Skystream, Hughes deals point Intel toward satellites

In its quest to bring broadband technologies to the mainstream, Intel announces an equity investment in SkyStream and an expansion of its relationship with Hughes Network Systems.

Michael Kanellos Staff Writer, CNET News.com
Michael Kanellos is editor at large at CNET News.com, where he covers hardware, research and development, start-ups and the tech industry overseas.
Michael Kanellos
3 min read
In its quest to bring broadband technologies to the mainstream, Intel today announced an equity investment in SkyStream and an expansion of its relationship with Hughes Network Systems.

Satellite technology lies at the base of both deals, a technology that received a significant boost earlier today when America Online announced it will invest $1.5 billion in Hughes, one of the prime movers in the satellite world. SkyStream specializes in networking technology that allows traditional broadcasters, as well as ISPs and portal sites, to deliver data and Internet content over space-based TV signals.

Meanwhile, under the Hughes deal, the two companies will collaborate on satellite TV set-top boxes. In May, Hughes selected an Intel Pentium MMX chip for its "AOL TV" set-top boxes. More will now follow. Intel will also license Hughes' DirecTV technology and incorporate it into future products, the companies said.

Although a potentially elegant solution that conserves bandwidth, satellite has often been positioned as less viable option than cable or Digital Subscriber Line (DSL) for high speed Internet access for a variety of technical and marketing reasons. Cable and DSL aren't perfect, but many services, such as two-way communication, will arrive there first. Still, AOL's push into the area gives satellite a shot in the arm, according to some analysts.

"[The AOL investment] provides more credibility for satellite as a viable means to deliver content," said Sean Badding, a senior analyst at satellite industry consulting firm The Carmel Group.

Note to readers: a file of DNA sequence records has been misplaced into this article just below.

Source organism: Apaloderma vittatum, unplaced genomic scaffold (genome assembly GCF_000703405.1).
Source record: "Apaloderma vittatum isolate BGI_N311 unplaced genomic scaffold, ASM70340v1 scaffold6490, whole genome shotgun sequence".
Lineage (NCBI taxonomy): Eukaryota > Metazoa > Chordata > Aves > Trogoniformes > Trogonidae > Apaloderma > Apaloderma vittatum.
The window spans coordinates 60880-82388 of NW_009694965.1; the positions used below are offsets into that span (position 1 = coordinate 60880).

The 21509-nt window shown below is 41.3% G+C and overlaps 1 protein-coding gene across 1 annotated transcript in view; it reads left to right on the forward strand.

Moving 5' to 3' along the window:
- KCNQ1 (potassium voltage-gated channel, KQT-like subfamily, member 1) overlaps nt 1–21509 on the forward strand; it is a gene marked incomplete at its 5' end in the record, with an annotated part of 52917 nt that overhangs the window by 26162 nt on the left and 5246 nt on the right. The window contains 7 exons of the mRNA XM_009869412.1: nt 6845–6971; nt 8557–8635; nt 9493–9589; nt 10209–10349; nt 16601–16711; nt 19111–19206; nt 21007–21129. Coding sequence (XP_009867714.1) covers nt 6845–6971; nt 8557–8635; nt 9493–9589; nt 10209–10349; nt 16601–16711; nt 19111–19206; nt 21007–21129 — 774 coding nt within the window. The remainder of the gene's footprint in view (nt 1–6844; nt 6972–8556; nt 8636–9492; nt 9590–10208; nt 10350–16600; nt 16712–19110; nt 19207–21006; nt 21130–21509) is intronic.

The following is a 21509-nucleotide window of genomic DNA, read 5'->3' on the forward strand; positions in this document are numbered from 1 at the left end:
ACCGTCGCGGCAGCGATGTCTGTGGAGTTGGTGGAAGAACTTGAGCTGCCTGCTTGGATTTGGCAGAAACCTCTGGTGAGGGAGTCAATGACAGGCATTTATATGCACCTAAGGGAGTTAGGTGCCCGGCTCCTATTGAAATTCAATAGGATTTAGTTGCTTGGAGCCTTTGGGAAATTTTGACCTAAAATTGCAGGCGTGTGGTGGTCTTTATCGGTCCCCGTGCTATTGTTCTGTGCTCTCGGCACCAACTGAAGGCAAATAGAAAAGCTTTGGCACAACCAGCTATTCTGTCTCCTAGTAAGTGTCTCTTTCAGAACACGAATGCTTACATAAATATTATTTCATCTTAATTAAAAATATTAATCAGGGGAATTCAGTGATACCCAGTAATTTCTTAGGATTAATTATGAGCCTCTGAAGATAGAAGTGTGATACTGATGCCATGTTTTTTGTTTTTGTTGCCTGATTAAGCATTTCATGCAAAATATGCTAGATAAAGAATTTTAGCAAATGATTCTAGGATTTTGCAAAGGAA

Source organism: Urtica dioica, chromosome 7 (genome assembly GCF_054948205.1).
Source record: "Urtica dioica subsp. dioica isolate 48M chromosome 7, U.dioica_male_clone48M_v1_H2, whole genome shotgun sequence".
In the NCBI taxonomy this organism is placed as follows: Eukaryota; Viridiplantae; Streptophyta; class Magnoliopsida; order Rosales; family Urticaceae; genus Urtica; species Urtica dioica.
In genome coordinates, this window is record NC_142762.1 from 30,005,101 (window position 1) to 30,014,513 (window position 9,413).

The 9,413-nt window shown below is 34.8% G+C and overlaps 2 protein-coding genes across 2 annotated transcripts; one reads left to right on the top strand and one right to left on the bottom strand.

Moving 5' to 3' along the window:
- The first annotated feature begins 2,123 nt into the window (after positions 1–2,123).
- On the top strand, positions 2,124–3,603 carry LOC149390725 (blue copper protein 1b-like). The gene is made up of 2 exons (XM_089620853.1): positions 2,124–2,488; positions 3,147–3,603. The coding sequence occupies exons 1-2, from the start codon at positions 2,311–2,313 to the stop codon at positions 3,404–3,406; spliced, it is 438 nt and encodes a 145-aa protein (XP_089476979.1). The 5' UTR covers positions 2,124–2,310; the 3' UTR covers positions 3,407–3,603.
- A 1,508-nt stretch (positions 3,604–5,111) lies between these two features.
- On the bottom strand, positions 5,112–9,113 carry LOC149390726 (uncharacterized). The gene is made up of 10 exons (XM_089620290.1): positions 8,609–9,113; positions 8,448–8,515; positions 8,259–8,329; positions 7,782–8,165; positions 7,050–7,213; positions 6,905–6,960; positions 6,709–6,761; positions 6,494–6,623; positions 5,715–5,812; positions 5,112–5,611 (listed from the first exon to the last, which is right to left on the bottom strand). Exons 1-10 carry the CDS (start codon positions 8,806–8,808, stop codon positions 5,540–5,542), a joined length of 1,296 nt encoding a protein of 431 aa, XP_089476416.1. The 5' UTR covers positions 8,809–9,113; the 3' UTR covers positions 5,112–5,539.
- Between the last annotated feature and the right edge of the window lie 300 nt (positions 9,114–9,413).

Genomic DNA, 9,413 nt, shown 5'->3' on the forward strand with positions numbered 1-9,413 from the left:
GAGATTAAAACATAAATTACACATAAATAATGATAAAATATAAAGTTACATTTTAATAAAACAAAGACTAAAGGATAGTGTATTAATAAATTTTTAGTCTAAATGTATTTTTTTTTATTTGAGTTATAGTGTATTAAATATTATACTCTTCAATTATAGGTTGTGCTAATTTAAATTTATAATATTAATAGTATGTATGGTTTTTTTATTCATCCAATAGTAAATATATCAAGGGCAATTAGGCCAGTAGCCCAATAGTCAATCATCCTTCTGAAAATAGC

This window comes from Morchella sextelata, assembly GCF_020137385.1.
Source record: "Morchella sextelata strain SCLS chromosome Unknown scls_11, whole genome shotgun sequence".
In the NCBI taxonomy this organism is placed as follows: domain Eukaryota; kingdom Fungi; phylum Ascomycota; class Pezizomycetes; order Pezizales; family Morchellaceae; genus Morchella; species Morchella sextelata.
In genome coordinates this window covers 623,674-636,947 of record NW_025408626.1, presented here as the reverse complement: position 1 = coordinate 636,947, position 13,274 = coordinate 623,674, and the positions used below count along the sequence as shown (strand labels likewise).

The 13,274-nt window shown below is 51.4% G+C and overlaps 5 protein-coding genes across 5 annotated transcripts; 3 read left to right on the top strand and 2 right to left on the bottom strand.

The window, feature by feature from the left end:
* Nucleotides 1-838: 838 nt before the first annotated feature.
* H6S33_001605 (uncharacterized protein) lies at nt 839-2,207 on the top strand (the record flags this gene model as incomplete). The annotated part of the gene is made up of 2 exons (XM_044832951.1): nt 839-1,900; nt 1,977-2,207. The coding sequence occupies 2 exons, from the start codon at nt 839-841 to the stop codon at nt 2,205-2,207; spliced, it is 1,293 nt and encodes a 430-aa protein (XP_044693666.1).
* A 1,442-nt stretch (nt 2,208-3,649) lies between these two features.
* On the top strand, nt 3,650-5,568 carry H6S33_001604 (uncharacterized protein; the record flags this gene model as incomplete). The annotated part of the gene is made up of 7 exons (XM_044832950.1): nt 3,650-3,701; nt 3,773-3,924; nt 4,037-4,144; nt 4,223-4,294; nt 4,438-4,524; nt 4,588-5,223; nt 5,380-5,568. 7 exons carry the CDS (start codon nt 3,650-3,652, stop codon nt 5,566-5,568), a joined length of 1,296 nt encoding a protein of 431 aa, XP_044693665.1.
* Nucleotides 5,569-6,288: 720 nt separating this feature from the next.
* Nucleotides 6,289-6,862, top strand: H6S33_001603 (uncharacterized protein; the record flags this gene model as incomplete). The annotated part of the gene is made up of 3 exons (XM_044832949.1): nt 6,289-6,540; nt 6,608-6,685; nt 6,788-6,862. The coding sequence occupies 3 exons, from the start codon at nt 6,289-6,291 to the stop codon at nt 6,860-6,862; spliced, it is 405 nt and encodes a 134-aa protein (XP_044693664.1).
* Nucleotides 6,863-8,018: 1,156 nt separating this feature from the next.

Cable and satellite are also not exclusive, said Jim Olson, chief executive of SkyStream. Approximately 85 percent of cable programming travels partially on satellite.

The technology is also gaining the attention of a number of other Internet players. SkyStream is currently in talks with ISPs and major portal sites about their respective possible pushes into satellite delivery. "We're talking with the who's who of the Internet," he said. Traditional broadcasters, of course, see data transmission via satellite as a way to increase revenues while waiting for digital TV to come into vogue.

Terms of the Intel investment were not discussed, but Olson said that the investment came as part of SkyStream's third round of financing. An IPO hopefully will occur within a year, he said.

Intel looks for faster pipes
Expanding broadband capabilities has become one of Intel's chief obsessions and is increasingly the target of its business development group, which seeks to invest in those types of companies. Broadband is expected to lead to richer Internet content, which in turn Intel hopes will drive demand for more powerful processors and PCs. The rise in cheap PCs in recent years, say many observers, comes from the fact that few applications exist that require a high-performance PC.

The company has already made a number of investments in companies specializing in cable, DSL and satellite, including such high fliers as @Home (now called Excite@Home) and Copper Mountain.

"If there is any societal problem with computing, it is broadband," said Les Vadasz, senior vice president of corporate business development and head of Intel's venture capital fund in February. "I don't care it it's spaghetti. We are agnostic about what transport mechanism you have...There are a number of players we are involved in."

News.com's Corey Grice contributed to this report.